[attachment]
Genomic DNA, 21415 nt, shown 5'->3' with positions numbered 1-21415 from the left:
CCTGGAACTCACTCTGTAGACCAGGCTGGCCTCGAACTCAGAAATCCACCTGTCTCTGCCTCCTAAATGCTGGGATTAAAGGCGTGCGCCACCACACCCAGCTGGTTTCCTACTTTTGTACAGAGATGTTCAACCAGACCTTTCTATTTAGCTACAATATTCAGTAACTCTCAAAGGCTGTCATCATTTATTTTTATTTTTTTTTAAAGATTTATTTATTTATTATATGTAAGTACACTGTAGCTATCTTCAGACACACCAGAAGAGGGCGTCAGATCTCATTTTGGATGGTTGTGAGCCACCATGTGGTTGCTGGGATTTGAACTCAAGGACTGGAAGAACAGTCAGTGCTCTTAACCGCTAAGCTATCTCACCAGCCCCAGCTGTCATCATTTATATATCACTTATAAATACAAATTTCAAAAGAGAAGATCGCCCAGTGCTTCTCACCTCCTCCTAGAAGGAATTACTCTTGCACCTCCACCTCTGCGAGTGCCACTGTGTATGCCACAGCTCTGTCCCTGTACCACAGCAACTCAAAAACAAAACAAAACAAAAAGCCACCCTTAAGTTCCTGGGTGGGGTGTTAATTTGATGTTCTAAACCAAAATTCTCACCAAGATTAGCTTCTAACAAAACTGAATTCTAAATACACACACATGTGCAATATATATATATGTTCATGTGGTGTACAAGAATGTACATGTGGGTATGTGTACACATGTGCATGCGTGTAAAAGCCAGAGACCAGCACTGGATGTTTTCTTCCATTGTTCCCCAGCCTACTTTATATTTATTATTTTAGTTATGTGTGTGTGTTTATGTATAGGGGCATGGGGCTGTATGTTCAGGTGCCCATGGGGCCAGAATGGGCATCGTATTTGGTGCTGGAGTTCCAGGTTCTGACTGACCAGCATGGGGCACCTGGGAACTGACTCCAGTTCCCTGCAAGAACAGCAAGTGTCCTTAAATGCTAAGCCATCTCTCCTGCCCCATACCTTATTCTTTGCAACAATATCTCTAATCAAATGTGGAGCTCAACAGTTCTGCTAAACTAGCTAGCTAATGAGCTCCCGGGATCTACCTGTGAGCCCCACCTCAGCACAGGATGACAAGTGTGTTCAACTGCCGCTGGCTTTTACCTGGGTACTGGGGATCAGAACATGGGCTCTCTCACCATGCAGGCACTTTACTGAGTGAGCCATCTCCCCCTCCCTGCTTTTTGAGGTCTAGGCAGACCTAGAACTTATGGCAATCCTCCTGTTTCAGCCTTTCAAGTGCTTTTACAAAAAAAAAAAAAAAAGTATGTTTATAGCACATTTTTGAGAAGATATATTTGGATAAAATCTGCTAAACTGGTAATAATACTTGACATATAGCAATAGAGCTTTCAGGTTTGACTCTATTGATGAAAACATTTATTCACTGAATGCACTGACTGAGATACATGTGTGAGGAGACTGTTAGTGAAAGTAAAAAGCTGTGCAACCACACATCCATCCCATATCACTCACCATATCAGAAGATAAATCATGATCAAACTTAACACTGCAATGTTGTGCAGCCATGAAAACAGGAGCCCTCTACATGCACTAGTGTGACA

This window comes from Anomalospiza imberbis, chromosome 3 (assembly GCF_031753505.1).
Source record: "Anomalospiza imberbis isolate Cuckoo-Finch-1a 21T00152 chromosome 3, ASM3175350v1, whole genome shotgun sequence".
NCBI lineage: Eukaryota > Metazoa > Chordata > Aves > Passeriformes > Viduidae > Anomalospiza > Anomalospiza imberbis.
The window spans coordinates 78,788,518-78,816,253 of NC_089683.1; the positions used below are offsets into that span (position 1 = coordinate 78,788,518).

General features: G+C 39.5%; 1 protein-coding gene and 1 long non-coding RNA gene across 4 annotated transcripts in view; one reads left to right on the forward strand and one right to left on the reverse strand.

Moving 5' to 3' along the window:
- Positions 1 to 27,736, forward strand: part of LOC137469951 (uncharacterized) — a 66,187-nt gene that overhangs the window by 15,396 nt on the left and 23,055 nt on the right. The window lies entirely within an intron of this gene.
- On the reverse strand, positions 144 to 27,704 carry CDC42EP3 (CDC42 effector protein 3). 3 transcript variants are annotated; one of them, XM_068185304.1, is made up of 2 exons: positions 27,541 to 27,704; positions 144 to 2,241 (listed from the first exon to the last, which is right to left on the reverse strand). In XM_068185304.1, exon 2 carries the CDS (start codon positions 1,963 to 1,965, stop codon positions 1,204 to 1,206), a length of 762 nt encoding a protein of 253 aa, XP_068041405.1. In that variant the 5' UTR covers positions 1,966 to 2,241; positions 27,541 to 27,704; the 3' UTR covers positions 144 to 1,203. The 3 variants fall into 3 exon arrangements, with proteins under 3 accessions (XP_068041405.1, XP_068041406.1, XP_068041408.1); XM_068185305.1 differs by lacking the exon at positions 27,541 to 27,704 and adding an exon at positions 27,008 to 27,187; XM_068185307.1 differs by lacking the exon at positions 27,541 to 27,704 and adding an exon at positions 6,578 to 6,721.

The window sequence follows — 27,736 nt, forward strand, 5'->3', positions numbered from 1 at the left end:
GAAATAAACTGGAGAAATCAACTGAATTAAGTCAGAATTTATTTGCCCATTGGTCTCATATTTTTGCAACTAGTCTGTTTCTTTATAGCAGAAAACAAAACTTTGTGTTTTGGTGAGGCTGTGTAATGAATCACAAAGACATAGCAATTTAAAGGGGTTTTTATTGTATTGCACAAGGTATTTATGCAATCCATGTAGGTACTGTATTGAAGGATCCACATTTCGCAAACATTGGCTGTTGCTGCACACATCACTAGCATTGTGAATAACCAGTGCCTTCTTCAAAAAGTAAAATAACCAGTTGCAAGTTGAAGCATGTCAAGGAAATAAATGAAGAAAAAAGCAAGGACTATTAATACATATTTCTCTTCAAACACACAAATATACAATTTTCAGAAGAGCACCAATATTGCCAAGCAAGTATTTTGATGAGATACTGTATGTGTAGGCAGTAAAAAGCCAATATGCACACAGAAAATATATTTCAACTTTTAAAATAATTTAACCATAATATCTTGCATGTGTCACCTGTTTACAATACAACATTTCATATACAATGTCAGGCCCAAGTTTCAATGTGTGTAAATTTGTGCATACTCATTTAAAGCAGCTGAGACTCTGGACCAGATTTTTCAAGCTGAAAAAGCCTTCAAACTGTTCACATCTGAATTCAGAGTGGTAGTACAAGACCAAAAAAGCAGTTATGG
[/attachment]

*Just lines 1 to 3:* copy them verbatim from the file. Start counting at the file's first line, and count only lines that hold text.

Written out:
Genomic DNA, 21415 nt, shown 5'->3' with positions numbered 1-21415 from the left:
CCTGGAACTCACTCTGTAGACCAGGCTGGCCTCGAACTCAGAAATCCACCTGTCTCTGCCTCCTAAATGCTGGGATTAAAGGCGTGCGCCACCACACCCAGCTGGTTTCCTACTTTTGTACAGAGATGTTCAACCAGACCTTTCTATTTAGCTACAATATTCAGTAACTCTCAAAGGCTGTCATCATTTATTTTTATTTTTTTTTAAAGATTTATTTATTTATTATATGTAAGTACACTGTAGCTATCTTCAGACACACCAGAAGAGGGCGTCAGATCTCATTTTGGATGGTTGTGAGCCACCATGTGGTTGCTGGGATTTGAACTCAAGGACTGGAAGAACAGTCAGTGCTCTTAACCGCTAAGCTATCTCACCAGCCCCAGCTGTCATCATTTATATATCACTTATAAATACAAATTTCAAAAGAGAAGATCGCCCAGTGCTTCTCACCTCCTCCTAGAAGGAATTACTCTTGCACCTCCACCTCTGCGAGTGCCACTGTGTATGCCACAGCTCTGTCCCTGTACCACAGCAACTCAAAAACAAAACAAAACAAAAAGCCACCCTTAAGTTCCTGGGTGGGGTGTTAATTTGATGTTCTAAACCAAAATTCTCACCAAGATTAGCTTCTAACAAAACTGAATTCTAAATACACACACATGTGCAATATATATATATGTTCATGTGGTGTACAAGAATGTACATGTGGGTATGTGTACACATGTGCATGCGTGTAAAAGCCAGAGACCAGCACTGGATGTTTTCTTCCATTGTTCCCCAGCCTACTTTATATTTATTATTTTAGTTATGTGTGTGTGTTTATGTATAGGGGCATGGGGCTGTATGTTCAGGTGCCCATGGGGCCAGAATGGGCATCGTATTTGGTGCTGGAGTTCCAGGTTCTGACTGACCAGCATGGGGCACCTGGGAACTGACTCCAGTTCCCTGCAAGAACAGCAAGTGTCCTTAAATGCTAAGCCATCTCTCCTGCCCCATACCTTATTCTTTGCAACAATATCTCTAATCAAATGTGGAGCTCAACAGTTCTGCTAAACTAGCTAGCTAATGAGCTCCCGGGATCTACCTGTGAGCCCCACCTCAGCACAGGATGACAAGTGTGTTCAACTGCCGCTGGCTTTTACCTGGGTACTGGGGATCAGAACATGGGCTCTCTCACCATGCAGGCACTTTACTGAGTGAGCCATCTCCCCCTCCCTGCTTTTTGAGGTCTAGGCAGACCTAGAACTTATGGCAATCCTCCTGTTTCAGCCTTTCAAGTGCTTTTACAAAAAAAAAAAAAAAAGTATGTTTATAGCACATTTTTGAGAAGATATATTTGGATAAAATCTGCTAAACTGGTAATAATACTTGACATATAGCAATAGAGCTTTCAGGTTTGACTCTATTGATGAAAACATTTATTCACTGAATGCACTGACTGAGATACATGTGTGAGGAGACTGTTAGTGAAAGTAAAAAGCTGTGCAACCACACATCCATCCCATATCACTCACCATATCAGAAGATAAATCATGATCAAACTTAACACTGCAATGTTGTGCAGCCATGAAAACAGGAGCCCTCTACATGCACTAGTGTGACA

This window comes from Anomalospiza imberbis, chromosome 3 (assembly GCF_031753505.1).